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A CurtainUp Review
Straight White Men
By Michael Bracken
As well it should, given the play's title and given its author, the darling daredevil of downtown drama. Lee, whose avant garde works include Untitled Feminist Show in which the cast is naked, has gone from au naturel to naturalism. In doing so she remains true to her experimental spirit.
Remarkably straightforward, bordering on conventional, Straight White Men is a tale of a widowed father whose three grown sons spend Christmas with him. One, down on his luck financially, has been living with Dad for a while.
The play begins on a comic, sardonic note with the two visiting brothers — Jake (Gary Wilmes) and Drew (Pete Simpson) — waiting for the return of their father, Ed (Austin Pendleton) and brother Matt (James Stanley) from the store. They pass the time wrestling (high marks to Faye Driscoll, who orchestrates the guys' frequent rough-housing expertly throughout); they also play Privilege, a Monopoly mutation invented by their mother with Excuses and Denial cards in lieu of Chance and Community Chest.
The high jinks continue when Ed and Matt arrive. The three siblings, with Ed's help, perform a chorus-line, mock Ku Klux Klan-extolling rendition of Oklahoma, written by Matt in high school to protest lily-white casting of the Rodgers and Hammerstein classic.
These boys were raised on a diet of social consciousness, although Matt is the only one who's done anything about it, volunteering for good causes and currently working at a community organization. Banker Jake and writer/teacher Drew talk the talk but put no effort into walking the walk.
It's a rare play that successfully transitions midstream from one genre to another. Yet Lee pulls off this sleight of hand with panache. What starts as a broad comedy becomes a study in existential angst and its repercussions without so much as a bump in the road.
At the very end of Act 1, in the middle of the family's Chinese takeout Christmas Eve dinner, Matt begins to cry. Ed and the boys are stunned and concerned. The rest of the play consists of their futile, divergent efforts to console, encourage, and, most of all, understand him. Not an easy task, since he doesn't seem to understand himself.
Lee's dialogue is genuine, as are her characters. You never doubt that this is a family. The three brothers share a common history. Yet each is his own distinct person without being reduced to a type. Stanley, Wilmes, and Simpson deliver multidimensional performances, even in the more cartoonish first act. As the pater familias, Pendleton sports a semi-idiotic grin most of the time, making him seem clueless when in fact his radar is functional if senescent. He's not named Ozzie, but, like the father in the current revival of Sticks and Bones, he could easily have been plucked from a 1960's sitcom.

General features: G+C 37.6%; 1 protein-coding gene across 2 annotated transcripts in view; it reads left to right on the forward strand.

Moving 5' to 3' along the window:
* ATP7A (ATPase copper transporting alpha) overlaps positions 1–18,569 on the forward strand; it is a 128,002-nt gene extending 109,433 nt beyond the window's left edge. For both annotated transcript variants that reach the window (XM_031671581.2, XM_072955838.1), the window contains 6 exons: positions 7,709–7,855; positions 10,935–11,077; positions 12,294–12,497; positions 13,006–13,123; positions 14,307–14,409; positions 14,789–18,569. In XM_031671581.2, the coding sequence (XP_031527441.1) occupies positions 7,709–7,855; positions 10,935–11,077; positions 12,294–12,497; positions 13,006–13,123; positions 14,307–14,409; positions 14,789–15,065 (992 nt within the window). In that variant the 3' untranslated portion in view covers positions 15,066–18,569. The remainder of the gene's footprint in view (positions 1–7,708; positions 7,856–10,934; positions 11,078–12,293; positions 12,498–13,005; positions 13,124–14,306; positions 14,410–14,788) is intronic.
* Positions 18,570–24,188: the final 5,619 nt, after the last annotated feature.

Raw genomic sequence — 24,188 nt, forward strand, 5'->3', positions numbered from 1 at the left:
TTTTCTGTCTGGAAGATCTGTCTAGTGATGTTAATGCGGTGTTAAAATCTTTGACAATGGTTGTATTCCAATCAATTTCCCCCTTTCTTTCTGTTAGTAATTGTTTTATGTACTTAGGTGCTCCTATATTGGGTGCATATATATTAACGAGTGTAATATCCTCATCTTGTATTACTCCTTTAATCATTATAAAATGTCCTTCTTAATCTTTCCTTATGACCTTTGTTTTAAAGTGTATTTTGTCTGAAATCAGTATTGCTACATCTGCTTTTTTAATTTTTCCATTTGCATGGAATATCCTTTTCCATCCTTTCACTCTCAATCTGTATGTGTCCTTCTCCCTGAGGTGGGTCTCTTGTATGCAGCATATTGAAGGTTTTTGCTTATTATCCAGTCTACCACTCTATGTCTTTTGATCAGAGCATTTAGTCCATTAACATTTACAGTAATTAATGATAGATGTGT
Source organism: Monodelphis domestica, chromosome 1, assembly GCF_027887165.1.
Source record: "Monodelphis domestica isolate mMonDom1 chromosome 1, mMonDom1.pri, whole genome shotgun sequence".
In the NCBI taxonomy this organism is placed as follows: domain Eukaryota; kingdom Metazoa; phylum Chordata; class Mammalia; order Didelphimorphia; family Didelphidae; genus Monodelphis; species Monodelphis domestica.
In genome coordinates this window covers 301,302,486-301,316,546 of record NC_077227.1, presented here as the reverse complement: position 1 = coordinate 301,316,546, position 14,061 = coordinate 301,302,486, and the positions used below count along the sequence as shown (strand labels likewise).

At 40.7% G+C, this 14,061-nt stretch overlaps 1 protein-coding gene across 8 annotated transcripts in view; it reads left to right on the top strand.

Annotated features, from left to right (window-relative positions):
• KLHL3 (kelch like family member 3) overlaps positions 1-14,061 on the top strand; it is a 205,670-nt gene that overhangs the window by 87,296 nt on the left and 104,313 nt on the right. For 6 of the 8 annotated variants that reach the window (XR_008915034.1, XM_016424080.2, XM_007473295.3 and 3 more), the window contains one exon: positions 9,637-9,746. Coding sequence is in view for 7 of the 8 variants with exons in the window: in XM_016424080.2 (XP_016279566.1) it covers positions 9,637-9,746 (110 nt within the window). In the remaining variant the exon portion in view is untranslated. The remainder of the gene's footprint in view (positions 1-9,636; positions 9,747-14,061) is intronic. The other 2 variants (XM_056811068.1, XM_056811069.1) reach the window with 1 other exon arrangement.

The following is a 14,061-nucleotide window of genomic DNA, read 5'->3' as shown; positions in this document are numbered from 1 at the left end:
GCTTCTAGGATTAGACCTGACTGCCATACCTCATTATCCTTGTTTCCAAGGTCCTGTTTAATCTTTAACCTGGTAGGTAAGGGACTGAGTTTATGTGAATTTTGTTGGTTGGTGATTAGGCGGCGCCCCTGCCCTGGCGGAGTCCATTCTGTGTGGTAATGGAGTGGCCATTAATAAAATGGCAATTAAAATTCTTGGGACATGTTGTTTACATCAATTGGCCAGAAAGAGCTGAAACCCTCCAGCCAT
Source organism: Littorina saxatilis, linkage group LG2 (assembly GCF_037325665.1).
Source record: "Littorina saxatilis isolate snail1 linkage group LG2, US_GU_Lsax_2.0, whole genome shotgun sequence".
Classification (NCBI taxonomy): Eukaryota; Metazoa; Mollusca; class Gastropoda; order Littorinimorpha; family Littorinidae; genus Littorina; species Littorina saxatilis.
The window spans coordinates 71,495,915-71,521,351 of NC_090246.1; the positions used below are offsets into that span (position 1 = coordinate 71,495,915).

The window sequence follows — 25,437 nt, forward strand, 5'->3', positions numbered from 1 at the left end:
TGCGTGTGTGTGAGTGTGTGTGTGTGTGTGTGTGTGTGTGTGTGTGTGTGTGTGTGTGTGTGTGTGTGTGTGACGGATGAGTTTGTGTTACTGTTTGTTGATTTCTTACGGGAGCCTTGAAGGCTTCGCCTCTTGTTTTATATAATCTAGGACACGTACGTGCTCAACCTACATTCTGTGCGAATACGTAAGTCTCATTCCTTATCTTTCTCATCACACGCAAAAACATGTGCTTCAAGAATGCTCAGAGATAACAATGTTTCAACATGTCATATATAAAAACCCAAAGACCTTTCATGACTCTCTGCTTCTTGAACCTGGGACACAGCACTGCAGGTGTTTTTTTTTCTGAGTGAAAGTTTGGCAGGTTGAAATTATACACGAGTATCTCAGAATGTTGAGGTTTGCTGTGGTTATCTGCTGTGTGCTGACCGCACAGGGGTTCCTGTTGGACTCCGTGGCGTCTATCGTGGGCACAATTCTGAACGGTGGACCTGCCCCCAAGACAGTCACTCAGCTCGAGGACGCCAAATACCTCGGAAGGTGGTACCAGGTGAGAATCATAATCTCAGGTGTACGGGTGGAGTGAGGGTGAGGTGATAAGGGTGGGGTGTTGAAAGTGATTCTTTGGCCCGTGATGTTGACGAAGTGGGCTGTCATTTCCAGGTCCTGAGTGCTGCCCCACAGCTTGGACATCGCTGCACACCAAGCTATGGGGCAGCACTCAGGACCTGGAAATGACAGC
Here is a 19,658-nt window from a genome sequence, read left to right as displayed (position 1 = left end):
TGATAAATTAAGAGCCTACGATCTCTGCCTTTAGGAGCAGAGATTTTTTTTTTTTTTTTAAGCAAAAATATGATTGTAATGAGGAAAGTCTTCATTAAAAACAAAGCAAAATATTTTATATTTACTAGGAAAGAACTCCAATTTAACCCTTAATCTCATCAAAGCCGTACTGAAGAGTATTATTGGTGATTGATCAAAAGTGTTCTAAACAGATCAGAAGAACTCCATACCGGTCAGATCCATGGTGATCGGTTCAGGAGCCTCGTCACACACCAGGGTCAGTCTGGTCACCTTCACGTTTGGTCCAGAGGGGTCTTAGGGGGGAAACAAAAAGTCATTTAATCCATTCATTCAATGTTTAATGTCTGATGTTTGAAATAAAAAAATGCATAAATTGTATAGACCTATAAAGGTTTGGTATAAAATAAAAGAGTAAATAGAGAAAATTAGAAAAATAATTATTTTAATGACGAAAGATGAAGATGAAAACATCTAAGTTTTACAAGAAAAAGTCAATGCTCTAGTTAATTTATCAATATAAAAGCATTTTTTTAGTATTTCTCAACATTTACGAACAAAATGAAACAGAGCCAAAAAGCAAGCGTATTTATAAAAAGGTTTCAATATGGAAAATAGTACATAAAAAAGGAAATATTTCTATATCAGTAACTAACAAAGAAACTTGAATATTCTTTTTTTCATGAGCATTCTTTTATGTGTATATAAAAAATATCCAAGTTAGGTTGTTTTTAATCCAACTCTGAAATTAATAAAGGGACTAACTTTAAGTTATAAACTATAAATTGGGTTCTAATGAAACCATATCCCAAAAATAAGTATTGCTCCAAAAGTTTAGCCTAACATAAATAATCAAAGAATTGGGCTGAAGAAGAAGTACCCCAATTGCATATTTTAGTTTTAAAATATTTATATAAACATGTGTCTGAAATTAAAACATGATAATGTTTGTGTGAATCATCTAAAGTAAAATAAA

With an author like Lee and a title like Straight White Men, you'd expect a hearty helping of razor sharp barbs. Not so. Lee sends up her Caucasian characters from a pointed perspective but tends to throw softballs. Her most forceful frontal attack comes through the lips of Jake, criticizing himself:
"My company's run almost entirely by white guys, and I do nothing about it. I make "ironically" racist jokes, I give straight guys shit about "acting gay," I talk about which of our interns I want to fuck. As much as I'd like to bring someone other than a white guy to a client meeting, the clients don't want it, so I'd never do it. Together with my ex-wife, I'm teaching our kids to be as white as possible, except for when their blackness makes them more appealing tokens.In other words, Jake puts self-interest in front of his moral principles. Who hasn't done that? That doesn't make it right, but it's hard to know where to go from there. That's what makes the drama so affecting. Although Matt is the one who cries, it's actually the other three heterosexual Caucasian males who refuse to "man up." Afraid of what they can't comprehend, they walk away from it. For — perhaps because of —all their faults, they're human.